If People Vote Because They Like to, Then Why Do So Many of Them Lie?
AbstractOf those eligible, about 40% do not vote in presidential elections. When asked, about a quarter of those nonvoters will lie to the survey takers and claim that they did. Increases in education are associated with higher voting rates and lower rates of lying overall, but with increased rates of lying conditional on not voting This paper proposes a model of voter turnout in which people who claim to vote get praise from other citizens Those who lie must bear the cost of lying The model has a stable equilibrium with positive rates of voting, honest non-voting, and lying. Reasonable parameter changes produce changes in these proportions in the same direction as the changes actually observed across education levels. I argue that a model where people vote because they want to be known as voters provides a better explanation for observed voting behavior than does a model where people vote because they want to vote. Copyright 1996 by Kluwer Academic Publishers
Download InfoTo our knowledge, this item is not available for download. To find whether it is available, there are three options:
1. Check below under "Related research" whether another version of this item is available online.
2. Check on the provider's web page whether it is in fact available.
3. Perform a search for a similarly titled item that would be available.
Bibliographic InfoArticle provided by Springer in its journal Public Choice.
Volume (Year): 89 (1996)
Issue (Month): 1-2 (October)
Contact details of provider:
Web page: http://www.springerlink.com/link.asp?id=100332
Other versions of this item:
- William T. Harbaugh, 1996. "If people vote because they like to, then why do so many of them lie?," Public Economics 9606002, EconWPA.
- D72 - Microeconomics - - Analysis of Collective Decision-Making - - - Political Processes: Rent-seeking, Lobbying, Elections, Legislatures, and Voting Behavior
- H41 - Public Economics - - Publicly Provided Goods - - - Public Goods
Please report citation or reference errors to , or , if you are the registered author of the cited work, log in to your RePEc Author Service profile, click on "citations" and make appropriate adjustments.:
- Thomas Palfrey & Howard Rosenthal, 1983. "A strategic calculus of voting," Public Choice, Springer, vol. 41(1), pages 7-53, January.
- Ashenfelter, Orley C & Kelley, Stanley, Jr, 1975. "Determinants of Participation in Presidential Elections," Journal of Law and Economics, University of Chicago Press, vol. 18(3), pages 695-733, December.
- Castanheira, Micael, 2002. "On the (Non) Paradox of (Not) Voting," CEPR Discussion Papers 3126, C.E.P.R. Discussion Papers.
- Micael Castanheira De Moura, 2003.
"Victory margins and the paradox of voting,"
ULB Institutional Repository
2013/10009, ULB -- Universite Libre de Bruxelles.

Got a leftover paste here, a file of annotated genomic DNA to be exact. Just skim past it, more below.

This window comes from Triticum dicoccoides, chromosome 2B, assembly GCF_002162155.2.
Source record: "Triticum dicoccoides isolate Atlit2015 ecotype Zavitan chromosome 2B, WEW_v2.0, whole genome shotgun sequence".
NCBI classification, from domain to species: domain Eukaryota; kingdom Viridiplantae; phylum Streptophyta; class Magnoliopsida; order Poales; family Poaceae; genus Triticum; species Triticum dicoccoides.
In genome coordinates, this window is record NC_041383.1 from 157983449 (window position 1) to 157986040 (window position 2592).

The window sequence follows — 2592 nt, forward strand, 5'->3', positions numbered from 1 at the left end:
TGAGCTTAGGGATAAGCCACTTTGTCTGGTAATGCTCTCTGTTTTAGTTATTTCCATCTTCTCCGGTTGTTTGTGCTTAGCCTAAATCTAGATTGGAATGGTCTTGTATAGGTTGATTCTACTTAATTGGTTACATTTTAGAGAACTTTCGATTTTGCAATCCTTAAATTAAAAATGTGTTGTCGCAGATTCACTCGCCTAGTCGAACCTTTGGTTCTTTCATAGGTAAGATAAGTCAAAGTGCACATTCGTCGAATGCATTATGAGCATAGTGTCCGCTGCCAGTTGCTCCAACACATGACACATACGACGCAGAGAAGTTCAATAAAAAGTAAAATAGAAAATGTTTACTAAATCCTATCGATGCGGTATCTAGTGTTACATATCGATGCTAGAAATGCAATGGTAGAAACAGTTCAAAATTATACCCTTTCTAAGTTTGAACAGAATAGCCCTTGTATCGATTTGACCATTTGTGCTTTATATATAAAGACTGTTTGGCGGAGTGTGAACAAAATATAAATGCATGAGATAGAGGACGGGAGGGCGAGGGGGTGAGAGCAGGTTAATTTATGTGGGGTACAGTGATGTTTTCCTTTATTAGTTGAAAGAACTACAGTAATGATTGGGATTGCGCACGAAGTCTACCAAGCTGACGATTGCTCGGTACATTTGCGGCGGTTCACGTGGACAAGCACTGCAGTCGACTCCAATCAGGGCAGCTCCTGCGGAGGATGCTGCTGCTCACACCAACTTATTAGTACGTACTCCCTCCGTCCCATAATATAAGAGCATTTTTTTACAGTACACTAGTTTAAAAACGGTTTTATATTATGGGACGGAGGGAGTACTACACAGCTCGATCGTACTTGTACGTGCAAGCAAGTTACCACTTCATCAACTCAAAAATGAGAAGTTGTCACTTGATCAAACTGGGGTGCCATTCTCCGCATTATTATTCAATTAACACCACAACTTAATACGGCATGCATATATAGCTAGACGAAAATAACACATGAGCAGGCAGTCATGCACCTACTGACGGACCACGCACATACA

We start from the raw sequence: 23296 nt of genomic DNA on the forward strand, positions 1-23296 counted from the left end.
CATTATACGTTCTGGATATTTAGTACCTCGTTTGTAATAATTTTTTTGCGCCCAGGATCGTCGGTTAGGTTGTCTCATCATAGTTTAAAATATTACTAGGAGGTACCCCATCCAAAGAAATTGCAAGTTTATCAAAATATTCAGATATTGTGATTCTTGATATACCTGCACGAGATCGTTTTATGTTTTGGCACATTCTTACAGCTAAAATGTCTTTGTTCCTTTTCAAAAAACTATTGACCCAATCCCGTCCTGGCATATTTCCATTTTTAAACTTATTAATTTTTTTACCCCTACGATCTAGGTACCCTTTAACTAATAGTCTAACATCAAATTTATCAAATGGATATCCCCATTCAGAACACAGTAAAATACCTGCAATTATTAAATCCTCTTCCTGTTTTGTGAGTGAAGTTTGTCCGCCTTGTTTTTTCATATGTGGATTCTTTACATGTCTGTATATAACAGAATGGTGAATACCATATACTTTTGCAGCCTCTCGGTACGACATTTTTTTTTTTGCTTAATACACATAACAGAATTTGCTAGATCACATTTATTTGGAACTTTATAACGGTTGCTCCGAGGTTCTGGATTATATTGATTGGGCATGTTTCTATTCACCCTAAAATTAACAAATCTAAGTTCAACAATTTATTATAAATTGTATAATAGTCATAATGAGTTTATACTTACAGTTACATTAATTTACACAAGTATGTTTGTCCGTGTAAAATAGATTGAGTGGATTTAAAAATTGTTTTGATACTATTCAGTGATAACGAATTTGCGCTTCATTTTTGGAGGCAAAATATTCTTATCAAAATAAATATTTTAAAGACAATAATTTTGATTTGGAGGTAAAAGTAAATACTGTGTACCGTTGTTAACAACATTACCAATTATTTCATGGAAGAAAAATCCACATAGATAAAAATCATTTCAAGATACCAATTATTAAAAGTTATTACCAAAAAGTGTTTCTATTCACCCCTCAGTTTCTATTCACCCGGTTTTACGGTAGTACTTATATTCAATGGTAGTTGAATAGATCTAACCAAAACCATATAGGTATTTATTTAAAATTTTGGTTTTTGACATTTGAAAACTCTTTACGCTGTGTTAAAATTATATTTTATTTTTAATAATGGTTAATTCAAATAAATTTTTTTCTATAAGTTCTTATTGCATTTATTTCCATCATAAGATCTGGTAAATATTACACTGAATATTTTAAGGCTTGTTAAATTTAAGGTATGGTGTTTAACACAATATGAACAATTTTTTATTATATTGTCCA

- Kennedy Stewart & Patricia MacIver & Stewart Young, 2008. "Testing and Improving Voters' Political Knowledge," Canadian Public Policy, University of Toronto Press, vol. 34(4), pages 403-418, December.
- Conley, John P. & Toossi, Ali & Wooders, Myrna, 2001.
"Evolution & voting : how nature makes us public spirited,"
The Warwick Economics Research Paper Series (TWERPS)
601, University of Warwick, Department of Economics.
- John Conley & Myrna H. Wooders & Ali Toossi, 2001. "Evolution & Voting: How Nature Makes us Public Spirited," Economics Bulletin, AccessEcon, vol. 28(24), pages A0.
- Vidal Díaz de Rada, 2011. "Face-to-face versus telephone surveys on political attitudes: a comparative analysis," Quality & Quantity: International Journal of Methodology, Springer, vol. 45(4), pages 817-827, June.
- John P. Conley & Myrna Wooders, 2005. "Memetics & Voting: How Nature May Make us Public Spirited," Vanderbilt University Department of Economics Working Papers 0514, Vanderbilt University Department of Economics.
- Gine, Xavier & Mansuri, Ghazala, 2011. "Together we will : experimental evidence on female voting behavior in Pakistan," Policy Research Working Paper Series 5692, The World Bank.
- Juan Carlos Berganza, 2000. "Politicians, voters and electoral processes: an overview," Investigaciones Economicas, Fundación SEPI, vol. 24(3), pages 501-543, September.
- Jonasson, Erik, 2009.
"Informal Employment and the Role of Regional Governance,"
2009:10, Lund University, Department of Economics, revised 27 Sep 2010.
- Erik Jonasson, 2011. "Informal Employment and the Role of Regional Governance," Review of Development Economics, Wiley Blackwell, vol. 15(3), pages 429-441, 08.
- João Amaro de Matos & Pedro Barros, 2004. "Social Norms and the Paradox of Elections’ Turnout," Public Choice, Springer, vol. 121(1), pages 239-255, October.
For technical questions regarding this item, or to correct its authors, title, abstract, bibliographic or download information, contact: (Guenther Eichhorn) or (Christopher F. Baum).
If references are entirely missing, you can add them using this form.